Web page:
The electrons in the atom are where electricity gets its name. In some elements, there are electrons on the outside of the atom that, when a force is applied, can come loose and move to another atom. When a bunch of atoms are together and electrons are moving from one atom to the other in the same direction, this is called electricity. Electricity is the "flow" of permission.
Artist rendering of the first power plant called Pearl Street Station in 1882.
A bolt of lightning can measure up to three million (3,000,000) volts, and it lasts less than one second!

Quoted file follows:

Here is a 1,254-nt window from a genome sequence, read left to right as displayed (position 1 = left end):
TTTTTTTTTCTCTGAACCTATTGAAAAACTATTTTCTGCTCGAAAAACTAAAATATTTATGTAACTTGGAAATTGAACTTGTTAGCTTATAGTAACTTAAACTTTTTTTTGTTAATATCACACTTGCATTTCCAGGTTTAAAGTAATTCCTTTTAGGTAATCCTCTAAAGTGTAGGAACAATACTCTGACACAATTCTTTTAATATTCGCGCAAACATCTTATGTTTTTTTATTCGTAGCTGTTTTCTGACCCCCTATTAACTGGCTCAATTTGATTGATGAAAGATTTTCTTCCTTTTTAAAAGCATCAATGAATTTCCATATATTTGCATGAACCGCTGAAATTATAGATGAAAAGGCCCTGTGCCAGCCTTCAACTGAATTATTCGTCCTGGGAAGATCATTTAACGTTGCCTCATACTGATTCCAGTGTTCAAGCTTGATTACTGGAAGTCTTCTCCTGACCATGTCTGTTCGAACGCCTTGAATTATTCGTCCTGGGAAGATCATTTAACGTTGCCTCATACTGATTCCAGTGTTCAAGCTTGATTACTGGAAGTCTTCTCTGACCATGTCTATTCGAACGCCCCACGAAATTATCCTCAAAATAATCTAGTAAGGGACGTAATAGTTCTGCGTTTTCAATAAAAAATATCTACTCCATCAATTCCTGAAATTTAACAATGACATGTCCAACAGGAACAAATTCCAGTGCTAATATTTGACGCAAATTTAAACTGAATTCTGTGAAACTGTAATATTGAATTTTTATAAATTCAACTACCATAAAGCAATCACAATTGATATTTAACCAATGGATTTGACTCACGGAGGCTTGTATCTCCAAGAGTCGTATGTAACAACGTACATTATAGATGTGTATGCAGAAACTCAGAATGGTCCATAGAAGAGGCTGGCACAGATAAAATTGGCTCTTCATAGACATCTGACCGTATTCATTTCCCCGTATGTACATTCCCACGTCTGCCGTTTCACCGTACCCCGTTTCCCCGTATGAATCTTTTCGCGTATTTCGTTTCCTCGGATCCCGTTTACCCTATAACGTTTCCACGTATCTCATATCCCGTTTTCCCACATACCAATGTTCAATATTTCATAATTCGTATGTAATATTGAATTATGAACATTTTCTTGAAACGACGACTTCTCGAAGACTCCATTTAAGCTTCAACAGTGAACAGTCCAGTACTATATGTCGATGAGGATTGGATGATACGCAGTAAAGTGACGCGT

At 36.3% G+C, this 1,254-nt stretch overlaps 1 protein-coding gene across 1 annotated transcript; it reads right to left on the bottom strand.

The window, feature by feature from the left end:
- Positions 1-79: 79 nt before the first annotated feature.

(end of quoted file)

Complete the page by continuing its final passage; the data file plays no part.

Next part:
A 600 megawatt natural gas plant can power 220,000 homes
Benjamin Franklin didn't discover electricity, but he did prove that lightning is a form of electrical energy.
Electricity travels at the speed of light -- more than 186,000 miles per second!
A spark of static electricity can measure up to 3,000 volts.
Lightning is a discharge of electricity in the atmosphere. Lightning bolts can travel at around 130,000 miles per hour and reach nearly 54,000 °F in temperature.
Electric eels can produce strong electric shocks of around 500 volts for both self-defense and hunting.
Have you ever wondered why birds sitting on a power line don’t get electrocuted? If a bird sits on just one power line it is safe. However, if the bird touches another line with a wing or a foot, it creates a circuit, causing the electricity to flow through the bird’s body. This results in electrocution.